We’ll see it on October 7 this year, when the last Ford Falcon and the last Holden Cruze roll off the line at Broadmeadows and Elizabeth. Who would have thought we would no longer make cars in this country.
For Australians in Northern Tassie, in regional Queensland, in Geelong and Altona and the suburbs of Perth, describing our economy as in ‘transition’ misses the point.
What’s happening to so many Australians isn’t an orderly process or a smooth and seamless exercise.
If you’re a 55 year-old machine operator whose factory is closing, that’s not a transition, that’s unemployment.
If you’re a small-business owner, funded by your mortgage, you don’t need to be told to ‘embrace failure’ – it’s what keeps you up at night.
If you’re a 7-eleven employee, paid half the minimum wage and no penalty rates – it is not the most exciting time to be working in Australia.
If you’re a welder, replaced by a 457 worker who’s being exploited, this is not the promise of the free trade agreements.
Around our country, there are Australians who have spent their whole life playing by the rules, who now believe the deck is stacked against them.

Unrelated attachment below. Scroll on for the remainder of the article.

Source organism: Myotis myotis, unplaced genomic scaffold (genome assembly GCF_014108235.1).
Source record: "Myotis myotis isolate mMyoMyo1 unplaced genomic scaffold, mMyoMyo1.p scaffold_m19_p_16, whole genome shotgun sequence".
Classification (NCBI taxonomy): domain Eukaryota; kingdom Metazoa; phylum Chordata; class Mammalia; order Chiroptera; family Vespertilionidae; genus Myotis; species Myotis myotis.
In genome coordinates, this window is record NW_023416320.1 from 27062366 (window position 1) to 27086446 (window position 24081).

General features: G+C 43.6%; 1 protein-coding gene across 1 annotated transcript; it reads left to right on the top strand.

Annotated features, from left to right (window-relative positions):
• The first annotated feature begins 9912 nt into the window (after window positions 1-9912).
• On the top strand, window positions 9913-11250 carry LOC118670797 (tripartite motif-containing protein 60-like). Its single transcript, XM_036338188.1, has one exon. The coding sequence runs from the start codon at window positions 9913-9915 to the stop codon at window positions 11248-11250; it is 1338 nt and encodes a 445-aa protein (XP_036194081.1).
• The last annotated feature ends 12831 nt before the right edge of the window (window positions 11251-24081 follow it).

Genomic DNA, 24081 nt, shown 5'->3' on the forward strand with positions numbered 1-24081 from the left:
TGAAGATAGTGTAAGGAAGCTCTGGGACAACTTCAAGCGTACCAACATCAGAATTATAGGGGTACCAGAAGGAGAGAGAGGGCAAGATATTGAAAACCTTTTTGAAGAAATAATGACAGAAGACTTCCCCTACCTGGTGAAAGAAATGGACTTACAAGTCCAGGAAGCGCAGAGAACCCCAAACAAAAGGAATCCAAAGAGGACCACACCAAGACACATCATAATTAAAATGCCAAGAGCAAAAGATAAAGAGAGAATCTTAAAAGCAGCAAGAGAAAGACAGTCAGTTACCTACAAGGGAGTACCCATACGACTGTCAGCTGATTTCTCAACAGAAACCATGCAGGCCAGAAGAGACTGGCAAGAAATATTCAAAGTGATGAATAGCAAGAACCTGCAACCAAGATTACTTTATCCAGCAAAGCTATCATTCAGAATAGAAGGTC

Who feel forgotten, let down and abandoned by a system that has outsourced, contracted-out and privatised their problems.
And before you dismiss this, come with me to a town hall meeting sometime.
In Nowra, or Gladstone, Beenleigh or Armadale.
You’ll hear from small business people who can’t access the capital they need to grow – yet are watching big banks collect record profits fuelled by unreasonable fees and charges.
Working mums whose weekly pay-packet is swallowed whole by childcare costs.
Dairy farmers locked-in to unfair contracts.
Breadwinners struggling with insecure work, casualization, under-employment or no certainty of hours.
Regional businesses missing out on local jobs promised by national governments contracts.
Parents worried that their daughter, bright enough to win a place in the course of her dreams, will be unfairly burdened with a lifetime of student debt.
A week ago, a young man asked me why he could get faster internet while he was in Cambodia than he does in Rockhampton.
And everywhere you go, you hear Australians grinding their teeth in frustration when job-creating infrastructure projects are held back by petty politics.
Inevitably, when people talk about improving the integrity of our democracy, we lean toward beard-stroking commentary about the behaviour in Question Time.
If we really want to prove our democracy is authentic, honest and acting in the interests of Australians, – we need more than better manners in the Question time.
We must demonstrate an ability to deliver practical solutions relevant to Australians’ daily lives.
We have to prove our party-based, adversarial system can also achieve consensus and co-operation in the national interest.